The label launched in 1999, around the same time the Berlin club scene started to get healthy again. New clubs were opening – like Ostgut, Maria Club, and a relocated Tresor – and BPitch’s community was right there to embrace them. Their first releases came in the form of compilations on CD and vinyl, and demonstrated in real-time how the sound of Berlin was progressing and evolving. Artists like Johannes Heil, Elektronauten and Heiko Laux featured on the early compilations, as well as the label-head herself. The music was designed for cavernous bunkers. Some might call it sledgehammer techno because it was pummelling and relentless, so powerful it carried you through ’til morning.

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BPitch’s first major release came from Ellen herself in the form of her 2001 debut album Stadtkind. The project, which translates to “city child,” wasn’t so much a love letter to Berlin nightlife as a preservation of it. The album took the sound emerging from the city and froze it in time, acting as the springboard from which techno could leap out the city borders and onto the world stage.

The album put Ellen on the radar of just about every promoter in Europe, and she became one of the first Berlin DJs to tour the world, becoming synonymous with the sound and the city. However, BPitch was created by the community and for the community, and that premise remains to this day. Since those early releases, BPitch and Berlin have grown and evolved together, to create a union so powerful it’s influenced every electronic music scene, DJ and promoter on the planet.

In the early 2000s, Ellen vowed not to let the hype around Berlin influence her, opting instead to simply follow her own instincts. People began moving to Berlin in droves, lured by the cheap rent and vibrant culture. New sounds and influences started permeating the city and BPitch was there to meet it. “Our music changed when we started travelling and getting more international,” Ellen says. “We signed Israeli artists, French artists, UK artists. So when Berlin changed and became more international, BPitch had already shifted.”

At the time, artists on BPitch’s rosta included Ben Klock, Paul Kalkbrenner, Modeselektor and Sascha Funke. These artists, along with Ellen, are responsible for shaping the sound of the label, and the label in turn shaped their careers. Modeselektor’s 2004 Turn Deaf! EP represented a shift towards IDM and a rejection of techno-purism. Then Tomas Andersson released his single Washing Up in 2005, and showcased the playful side to the label and its fundamental refusal to conform to trends. In 2006 Ellen and Apparat released their collaborative studio album Orchestra of Bubbles, which quickly turned just about every trope of electronic music on its head, drawing influence from classical music, pop, techno and re-drawing the boundaries of what an electronic music label can achieve. Thom Jurek, from the magazine AllMusic, gave the album 4.5 stars and wrote: “For anyone sincerely interested in the open territory of electronic music and its possible futures, this is not only a microscope to examine the new bacteria with, it’s the pulsing life form beneath it.”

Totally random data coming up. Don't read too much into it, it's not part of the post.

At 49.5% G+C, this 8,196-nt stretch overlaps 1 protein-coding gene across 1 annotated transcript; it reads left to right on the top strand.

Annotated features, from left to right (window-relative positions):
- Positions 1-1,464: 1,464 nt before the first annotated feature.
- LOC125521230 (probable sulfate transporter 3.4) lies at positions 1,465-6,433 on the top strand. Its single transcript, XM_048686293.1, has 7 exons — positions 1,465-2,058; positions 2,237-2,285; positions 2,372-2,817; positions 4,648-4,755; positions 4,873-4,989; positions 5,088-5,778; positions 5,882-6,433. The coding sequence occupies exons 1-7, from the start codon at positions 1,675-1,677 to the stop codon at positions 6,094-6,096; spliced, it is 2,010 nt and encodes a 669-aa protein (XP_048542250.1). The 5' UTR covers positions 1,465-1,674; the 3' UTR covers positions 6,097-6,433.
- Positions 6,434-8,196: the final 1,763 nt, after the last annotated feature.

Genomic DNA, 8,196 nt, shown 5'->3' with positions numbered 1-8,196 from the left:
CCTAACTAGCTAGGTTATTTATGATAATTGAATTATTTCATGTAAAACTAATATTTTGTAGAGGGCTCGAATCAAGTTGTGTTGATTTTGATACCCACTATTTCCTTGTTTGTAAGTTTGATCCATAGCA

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Tasya Menaker

As their sound developed throughout the 2000s, BPitch’s focus expanded, with a booking and artist agency, stage takeovers, worldwide event series and a global fashion brand.

Pluralism of genre is something BPitch have navigated beautifully. Their releases span the full spectrum of electronic music, from techno to electronica, from indie dance to IDM, often taking elements from classical composition and orchestra. It’s hard to fathom how a label born in the subterranean bunkers of Berlin can release pop and make it make sense, but it does. Take We Love’s 2010 self-titled debut album. The first release from new-wave pop duo Pierro Fragola and Giorga Angiuli is choc-full of mesmeric vocals and electro anthems. It’s an entirely different genre to BPitch’s assumed position, but still carries the essence of some seedy underworld; of voices and memories echoing off the walls of some endless bunker. It might be pop, but spiritually, it’s still BPitch.